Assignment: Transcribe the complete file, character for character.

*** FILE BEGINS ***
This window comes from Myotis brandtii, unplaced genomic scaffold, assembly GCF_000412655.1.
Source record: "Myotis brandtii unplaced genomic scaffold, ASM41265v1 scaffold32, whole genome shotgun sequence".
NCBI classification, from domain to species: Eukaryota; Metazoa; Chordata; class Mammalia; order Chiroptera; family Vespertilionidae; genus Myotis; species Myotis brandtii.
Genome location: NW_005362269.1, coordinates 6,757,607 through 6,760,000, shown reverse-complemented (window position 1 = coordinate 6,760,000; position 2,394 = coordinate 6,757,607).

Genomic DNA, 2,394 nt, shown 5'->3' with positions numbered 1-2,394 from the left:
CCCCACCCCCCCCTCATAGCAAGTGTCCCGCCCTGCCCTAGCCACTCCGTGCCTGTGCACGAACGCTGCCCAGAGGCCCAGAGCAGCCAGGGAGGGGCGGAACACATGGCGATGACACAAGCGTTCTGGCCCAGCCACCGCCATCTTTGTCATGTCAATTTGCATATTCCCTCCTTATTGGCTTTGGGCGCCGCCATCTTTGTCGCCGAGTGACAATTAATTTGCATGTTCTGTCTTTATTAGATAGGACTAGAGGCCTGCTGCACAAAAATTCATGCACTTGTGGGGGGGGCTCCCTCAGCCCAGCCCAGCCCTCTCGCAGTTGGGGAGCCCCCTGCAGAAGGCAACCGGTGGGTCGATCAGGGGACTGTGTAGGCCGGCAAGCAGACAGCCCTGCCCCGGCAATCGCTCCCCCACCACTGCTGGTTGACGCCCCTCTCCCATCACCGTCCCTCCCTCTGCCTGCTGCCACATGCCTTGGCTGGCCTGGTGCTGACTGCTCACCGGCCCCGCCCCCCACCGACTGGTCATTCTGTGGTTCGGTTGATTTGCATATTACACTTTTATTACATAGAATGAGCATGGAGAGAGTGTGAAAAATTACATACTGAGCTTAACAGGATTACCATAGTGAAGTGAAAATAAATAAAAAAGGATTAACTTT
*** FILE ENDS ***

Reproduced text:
This window comes from Myotis brandtii, unplaced genomic scaffold, assembly GCF_000412655.1.
Source record: "Myotis brandtii unplaced genomic scaffold, ASM41265v1 scaffold32, whole genome shotgun sequence".
NCBI classification, from domain to species: Eukaryota; Metazoa; Chordata; class Mammalia; order Chiroptera; family Vespertilionidae; genus Myotis; species Myotis brandtii.
Genome location: NW_005362269.1, coordinates 6,757,607 through 6,760,000, shown reverse-complemented (window position 1 = coordinate 6,760,000; position 2,394 = coordinate 6,757,607).

Genomic DNA, 2,394 nt, shown 5'->3' with positions numbered 1-2,394 from the left:
CCCCACCCCCCCCTCATAGCAAGTGTCCCGCCCTGCCCTAGCCACTCCGTGCCTGTGCACGAACGCTGCCCAGAGGCCCAGAGCAGCCAGGGAGGGGCGGAACACATGGCGATGACACAAGCGTTCTGGCCCAGCCACCGCCATCTTTGTCATGTCAATTTGCATATTCCCTCCTTATTGGCTTTGGGCGCCGCCATCTTTGTCGCCGAGTGACAATTAATTTGCATGTTCTGTCTTTATTAGATAGGACTAGAGGCCTGCTGCACAAAAATTCATGCACTTGTGGGGGGGGCTCCCTCAGCCCAGCCCAGCCCTCTCGCAGTTGGGGAGCCCCCTGCAGAAGGCAACCGGTGGGTCGATCAGGGGACTGTGTAGGCCGGCAAGCAGACAGCCCTGCCCCGGCAATCGCTCCCCCACCACTGCTGGTTGACGCCCCTCTCCCATCACCGTCCCTCCCTCTGCCTGCTGCCACATGCCTTGGCTGGCCTGGTGCTGACTGCTCACCGGCCCCGCCCCCCACCGACTGGTCATTCTGTGGTTCGGTTGATTTGCATATTACACTTTTATTACATAGAATGAGCATGGAGAGAGTGTGAAAAATTACATACTGAGCTTAACAGGATTACCATAGTGAAGTGAAAATAAATAAAAAAGGATTAACTTT